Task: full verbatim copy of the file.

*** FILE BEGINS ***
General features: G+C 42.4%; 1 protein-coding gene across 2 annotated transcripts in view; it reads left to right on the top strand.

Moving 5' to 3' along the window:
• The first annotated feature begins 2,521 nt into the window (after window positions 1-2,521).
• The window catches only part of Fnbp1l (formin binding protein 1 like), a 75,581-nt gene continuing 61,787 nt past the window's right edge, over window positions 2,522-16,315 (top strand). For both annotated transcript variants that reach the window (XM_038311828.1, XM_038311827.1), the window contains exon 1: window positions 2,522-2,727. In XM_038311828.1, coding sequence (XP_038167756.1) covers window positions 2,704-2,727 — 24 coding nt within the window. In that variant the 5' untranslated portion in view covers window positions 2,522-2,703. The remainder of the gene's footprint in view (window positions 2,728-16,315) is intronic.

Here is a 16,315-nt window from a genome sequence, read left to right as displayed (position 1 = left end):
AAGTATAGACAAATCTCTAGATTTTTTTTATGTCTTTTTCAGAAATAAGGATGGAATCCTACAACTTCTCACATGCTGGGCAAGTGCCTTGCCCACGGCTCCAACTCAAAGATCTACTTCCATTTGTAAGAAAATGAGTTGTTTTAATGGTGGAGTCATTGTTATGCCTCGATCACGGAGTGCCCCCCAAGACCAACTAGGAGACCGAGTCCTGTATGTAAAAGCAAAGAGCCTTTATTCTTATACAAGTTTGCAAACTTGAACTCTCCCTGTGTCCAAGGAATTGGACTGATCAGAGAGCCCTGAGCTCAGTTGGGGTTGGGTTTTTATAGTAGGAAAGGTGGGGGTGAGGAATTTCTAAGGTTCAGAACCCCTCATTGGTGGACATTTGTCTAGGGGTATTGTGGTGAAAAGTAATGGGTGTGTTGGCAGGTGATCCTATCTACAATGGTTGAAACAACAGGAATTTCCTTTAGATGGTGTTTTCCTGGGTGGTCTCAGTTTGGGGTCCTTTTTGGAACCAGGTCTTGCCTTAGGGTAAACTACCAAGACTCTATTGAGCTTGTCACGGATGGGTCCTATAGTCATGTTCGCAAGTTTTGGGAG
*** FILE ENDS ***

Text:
General features: G+C 42.4%; 1 protein-coding gene across 2 annotated transcripts in view; it reads left to right on the top strand.

Moving 5' to 3' along the window:
• The first annotated feature begins 2,521 nt into the window (after window positions 1-2,521).
• The window catches only part of Fnbp1l (formin binding protein 1 like), a 75,581-nt gene continuing 61,787 nt past the window's right edge, over window positions 2,522-16,315 (top strand). For both annotated transcript variants that reach the window (XM_038311828.1, XM_038311827.1), the window contains exon 1: window positions 2,522-2,727. In XM_038311828.1, coding sequence (XP_038167756.1) covers window positions 2,704-2,727 — 24 coding nt within the window. In that variant the 5' untranslated portion in view covers window positions 2,522-2,703. The remainder of the gene's footprint in view (window positions 2,728-16,315) is intronic.

Here is a 16,315-nt window from a genome sequence, read left to right as displayed (position 1 = left end):
AAGTATAGACAAATCTCTAGATTTTTTTTATGTCTTTTTCAGAAATAAGGATGGAATCCTACAACTTCTCACATGCTGGGCAAGTGCCTTGCCCACGGCTCCAACTCAAAGATCTACTTCCATTTGTAAGAAAATGAGTTGTTTTAATGGTGGAGTCATTGTTATGCCTCGATCACGGAGTGCCCCCCAAGACCAACTAGGAGACCGAGTCCTGTATGTAAAAGCAAAGAGCCTTTATTCTTATACAAGTTTGCAAACTTGAACTCTCCCTGTGTCCAAGGAATTGGACTGATCAGAGAGCCCTGAGCTCAGTTGGGGTTGGGTTTTTATAGTAGGAAAGGTGGGGGTGAGGAATTTCTAAGGTTCAGAACCCCTCATTGGTGGACATTTGTCTAGGGGTATTGTGGTGAAAAGTAATGGGTGTGTTGGCAGGTGATCCTATCTACAATGGTTGAAACAACAGGAATTTCCTTTAGATGGTGTTTTCCTGGGTGGTCTCAGTTTGGGGTCCTTTTTGGAACCAGGTCTTGCCTTAGGGTAAACTACCAAGACTCTATTGAGCTTGTCACGGATGGGTCCTATAGTCATGTTCGCAAGTTTTGGGAG